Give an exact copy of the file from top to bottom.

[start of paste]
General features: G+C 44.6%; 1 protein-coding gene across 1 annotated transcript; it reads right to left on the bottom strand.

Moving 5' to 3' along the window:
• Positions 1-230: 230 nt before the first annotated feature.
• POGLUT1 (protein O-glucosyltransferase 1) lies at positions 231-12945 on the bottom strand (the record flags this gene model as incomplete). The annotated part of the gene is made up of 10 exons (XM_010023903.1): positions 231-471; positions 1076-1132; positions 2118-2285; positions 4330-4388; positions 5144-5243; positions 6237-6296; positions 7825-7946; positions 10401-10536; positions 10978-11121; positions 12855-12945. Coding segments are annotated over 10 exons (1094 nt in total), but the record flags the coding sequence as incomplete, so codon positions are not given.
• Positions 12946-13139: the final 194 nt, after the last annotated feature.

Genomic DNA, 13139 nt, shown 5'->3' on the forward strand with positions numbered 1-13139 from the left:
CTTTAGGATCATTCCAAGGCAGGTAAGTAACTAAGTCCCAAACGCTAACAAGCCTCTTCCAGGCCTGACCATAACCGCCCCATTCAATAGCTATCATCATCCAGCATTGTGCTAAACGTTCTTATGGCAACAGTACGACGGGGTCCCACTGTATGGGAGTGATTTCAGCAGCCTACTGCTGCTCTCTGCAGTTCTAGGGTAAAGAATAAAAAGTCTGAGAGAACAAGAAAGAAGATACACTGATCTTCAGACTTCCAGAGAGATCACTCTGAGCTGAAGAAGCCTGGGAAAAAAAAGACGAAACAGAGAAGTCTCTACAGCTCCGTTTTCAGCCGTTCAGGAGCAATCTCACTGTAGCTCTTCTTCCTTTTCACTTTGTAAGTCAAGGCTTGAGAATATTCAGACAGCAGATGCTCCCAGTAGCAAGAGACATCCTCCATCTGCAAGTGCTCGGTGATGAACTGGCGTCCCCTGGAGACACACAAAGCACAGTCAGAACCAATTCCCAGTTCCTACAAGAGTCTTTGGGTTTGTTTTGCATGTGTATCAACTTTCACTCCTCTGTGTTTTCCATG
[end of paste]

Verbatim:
General features: G+C 44.6%; 1 protein-coding gene across 1 annotated transcript; it reads right to left on the bottom strand.

Moving 5' to 3' along the window:
• Positions 1-230: 230 nt before the first annotated feature.
• POGLUT1 (protein O-glucosyltransferase 1) lies at positions 231-12945 on the bottom strand (the record flags this gene model as incomplete). The annotated part of the gene is made up of 10 exons (XM_010023903.1): positions 231-471; positions 1076-1132; positions 2118-2285; positions 4330-4388; positions 5144-5243; positions 6237-6296; positions 7825-7946; positions 10401-10536; positions 10978-11121; positions 12855-12945. Coding segments are annotated over 10 exons (1094 nt in total), but the record flags the coding sequence as incomplete, so codon positions are not given.
• Positions 12946-13139: the final 194 nt, after the last annotated feature.

Genomic DNA, 13139 nt, shown 5'->3' on the forward strand with positions numbered 1-13139 from the left:
CTTTAGGATCATTCCAAGGCAGGTAAGTAACTAAGTCCCAAACGCTAACAAGCCTCTTCCAGGCCTGACCATAACCGCCCCATTCAATAGCTATCATCATCCAGCATTGTGCTAAACGTTCTTATGGCAACAGTACGACGGGGTCCCACTGTATGGGAGTGATTTCAGCAGCCTACTGCTGCTCTCTGCAGTTCTAGGGTAAAGAATAAAAAGTCTGAGAGAACAAGAAAGAAGATACACTGATCTTCAGACTTCCAGAGAGATCACTCTGAGCTGAAGAAGCCTGGGAAAAAAAAGACGAAACAGAGAAGTCTCTACAGCTCCGTTTTCAGCCGTTCAGGAGCAATCTCACTGTAGCTCTTCTTCCTTTTCACTTTGTAAGTCAAGGCTTGAGAATATTCAGACAGCAGATGCTCCCAGTAGCAAGAGACATCCTCCATCTGCAAGTGCTCGGTGATGAACTGGCGTCCCCTGGAGACACACAAAGCACAGTCAGAACCAATTCCCAGTTCCTACAAGAGTCTTTGGGTTTGTTTTGCATGTGTATCAACTTTCACTCCTCTGTGTTTTCCATG